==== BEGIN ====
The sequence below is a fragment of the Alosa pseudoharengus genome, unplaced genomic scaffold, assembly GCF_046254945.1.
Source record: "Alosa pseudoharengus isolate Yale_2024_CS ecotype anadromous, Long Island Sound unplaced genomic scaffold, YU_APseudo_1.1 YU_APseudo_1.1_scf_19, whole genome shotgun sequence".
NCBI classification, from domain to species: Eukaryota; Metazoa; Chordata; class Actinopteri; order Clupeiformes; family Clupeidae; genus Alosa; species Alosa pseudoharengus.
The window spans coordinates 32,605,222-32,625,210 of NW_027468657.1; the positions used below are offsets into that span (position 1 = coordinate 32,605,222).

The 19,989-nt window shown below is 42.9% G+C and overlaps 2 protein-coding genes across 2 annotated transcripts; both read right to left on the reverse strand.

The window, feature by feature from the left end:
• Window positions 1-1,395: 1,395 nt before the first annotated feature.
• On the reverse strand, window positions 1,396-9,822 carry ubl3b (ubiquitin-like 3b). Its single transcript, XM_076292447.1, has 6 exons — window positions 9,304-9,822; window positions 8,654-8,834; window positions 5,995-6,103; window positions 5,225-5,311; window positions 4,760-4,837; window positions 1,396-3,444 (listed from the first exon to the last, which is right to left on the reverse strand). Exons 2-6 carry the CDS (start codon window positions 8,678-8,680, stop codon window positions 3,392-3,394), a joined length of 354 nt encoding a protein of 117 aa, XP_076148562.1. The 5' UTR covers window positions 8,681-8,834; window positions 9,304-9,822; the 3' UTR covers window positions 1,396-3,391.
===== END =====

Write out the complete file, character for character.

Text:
The sequence below is a fragment of the Alosa pseudoharengus genome, unplaced genomic scaffold, assembly GCF_046254945.1.
Source record: "Alosa pseudoharengus isolate Yale_2024_CS ecotype anadromous, Long Island Sound unplaced genomic scaffold, YU_APseudo_1.1 YU_APseudo_1.1_scf_19, whole genome shotgun sequence".
NCBI classification, from domain to species: Eukaryota; Metazoa; Chordata; class Actinopteri; order Clupeiformes; family Clupeidae; genus Alosa; species Alosa pseudoharengus.
The window spans coordinates 32,605,222-32,625,210 of NW_027468657.1; the positions used below are offsets into that span (position 1 = coordinate 32,605,222).

The 19,989-nt window shown below is 42.9% G+C and overlaps 2 protein-coding genes across 2 annotated transcripts; both read right to left on the reverse strand.

The window, feature by feature from the left end:
• Window positions 1-1,395: 1,395 nt before the first annotated feature.
• On the reverse strand, window positions 1,396-9,822 carry ubl3b (ubiquitin-like 3b). Its single transcript, XM_076292447.1, has 6 exons — window positions 9,304-9,822; window positions 8,654-8,834; window positions 5,995-6,103; window positions 5,225-5,311; window positions 4,760-4,837; window positions 1,396-3,444 (listed from the first exon to the last, which is right to left on the reverse strand). Exons 2-6 carry the CDS (start codon window positions 8,678-8,680, stop codon window positions 3,392-3,394), a joined length of 354 nt encoding a protein of 117 aa, XP_076148562.1. The 5' UTR covers window positions 8,681-8,834; window positions 9,304-9,822; the 3' UTR covers window positions 1,396-3,391.